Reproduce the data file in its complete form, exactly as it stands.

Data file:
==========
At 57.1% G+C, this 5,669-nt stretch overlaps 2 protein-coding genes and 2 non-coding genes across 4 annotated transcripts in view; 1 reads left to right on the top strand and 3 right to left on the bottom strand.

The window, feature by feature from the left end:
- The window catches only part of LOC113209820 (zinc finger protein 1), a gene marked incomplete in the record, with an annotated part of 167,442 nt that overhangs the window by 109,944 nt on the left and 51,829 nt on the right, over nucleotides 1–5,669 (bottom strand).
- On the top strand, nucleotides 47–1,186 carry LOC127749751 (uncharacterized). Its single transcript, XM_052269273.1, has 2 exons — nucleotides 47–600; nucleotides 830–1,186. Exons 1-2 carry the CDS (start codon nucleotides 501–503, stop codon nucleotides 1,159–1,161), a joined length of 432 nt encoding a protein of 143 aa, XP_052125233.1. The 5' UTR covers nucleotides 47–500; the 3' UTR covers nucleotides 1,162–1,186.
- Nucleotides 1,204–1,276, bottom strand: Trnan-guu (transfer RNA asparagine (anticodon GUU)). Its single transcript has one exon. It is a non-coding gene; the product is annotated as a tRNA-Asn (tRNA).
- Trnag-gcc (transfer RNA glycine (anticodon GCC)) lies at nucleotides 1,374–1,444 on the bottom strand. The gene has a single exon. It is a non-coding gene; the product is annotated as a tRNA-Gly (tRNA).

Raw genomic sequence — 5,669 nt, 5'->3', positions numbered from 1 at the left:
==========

At 57.1% G+C, this 5,669-nt stretch overlaps 2 protein-coding genes and 2 non-coding genes across 4 annotated transcripts in view; 1 reads left to right on the top strand and 3 right to left on the bottom strand.

The window, feature by feature from the left end:
- The window catches only part of LOC113209820 (zinc finger protein 1), a gene marked incomplete in the record, with an annotated part of 167,442 nt that overhangs the window by 109,944 nt on the left and 51,829 nt on the right, over nucleotides 1–5,669 (bottom strand).
- On the top strand, nucleotides 47–1,186 carry LOC127749751 (uncharacterized). Its single transcript, XM_052269273.1, has 2 exons — nucleotides 47–600; nucleotides 830–1,186. Exons 1-2 carry the CDS (start codon nucleotides 501–503, stop codon nucleotides 1,159–1,161), a joined length of 432 nt encoding a protein of 143 aa, XP_052125233.1. The 5' UTR covers nucleotides 47–500; the 3' UTR covers nucleotides 1,162–1,186.
- Nucleotides 1,204–1,276, bottom strand: Trnan-guu (transfer RNA asparagine (anticodon GUU)). Its single transcript has one exon. It is a non-coding gene; the product is annotated as a tRNA-Asn (tRNA).
- Trnag-gcc (transfer RNA glycine (anticodon GCC)) lies at nucleotides 1,374–1,444 on the bottom strand. The gene has a single exon. It is a non-coding gene; the product is annotated as a tRNA-Gly (tRNA).

Raw genomic sequence — 5,669 nt, 5'->3', positions numbered from 1 at the left: